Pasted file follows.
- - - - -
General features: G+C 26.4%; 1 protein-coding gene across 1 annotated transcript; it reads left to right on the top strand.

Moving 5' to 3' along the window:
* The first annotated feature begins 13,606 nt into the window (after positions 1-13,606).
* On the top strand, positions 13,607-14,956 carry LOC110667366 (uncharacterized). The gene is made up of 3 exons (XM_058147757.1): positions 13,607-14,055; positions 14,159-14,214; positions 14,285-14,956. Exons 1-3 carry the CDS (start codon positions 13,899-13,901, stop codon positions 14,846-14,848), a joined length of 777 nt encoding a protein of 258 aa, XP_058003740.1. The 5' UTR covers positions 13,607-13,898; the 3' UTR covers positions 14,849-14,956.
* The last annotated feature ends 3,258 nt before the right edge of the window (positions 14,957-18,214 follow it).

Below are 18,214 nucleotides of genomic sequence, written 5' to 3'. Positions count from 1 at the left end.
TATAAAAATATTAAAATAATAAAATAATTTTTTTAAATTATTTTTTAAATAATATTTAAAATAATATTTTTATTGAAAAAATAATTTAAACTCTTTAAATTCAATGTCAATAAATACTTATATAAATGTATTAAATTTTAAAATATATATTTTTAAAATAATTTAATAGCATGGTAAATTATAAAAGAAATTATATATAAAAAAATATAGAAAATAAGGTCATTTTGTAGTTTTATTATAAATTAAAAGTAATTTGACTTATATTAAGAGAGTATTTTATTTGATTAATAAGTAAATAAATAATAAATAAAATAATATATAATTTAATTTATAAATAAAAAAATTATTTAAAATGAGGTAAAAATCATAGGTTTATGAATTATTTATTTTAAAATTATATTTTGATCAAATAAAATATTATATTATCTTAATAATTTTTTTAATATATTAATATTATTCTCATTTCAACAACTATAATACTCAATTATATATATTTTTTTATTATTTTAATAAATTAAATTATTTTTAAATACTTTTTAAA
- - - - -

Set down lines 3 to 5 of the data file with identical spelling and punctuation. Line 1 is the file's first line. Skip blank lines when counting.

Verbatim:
* The first annotated feature begins 13,606 nt into the window (after positions 1-13,606).
* On the top strand, positions 13,607-14,956 carry LOC110667366 (uncharacterized). The gene is made up of 3 exons (XM_058147757.1): positions 13,607-14,055; positions 14,159-14,214; positions 14,285-14,956. Exons 1-3 carry the CDS (start codon positions 13,899-13,901, stop codon positions 14,846-14,848), a joined length of 777 nt encoding a protein of 258 aa, XP_058003740.1. The 5' UTR covers positions 13,607-13,898; the 3' UTR covers positions 14,849-14,956.
* The last annotated feature ends 3,258 nt before the right edge of the window (positions 14,957-18,214 follow it).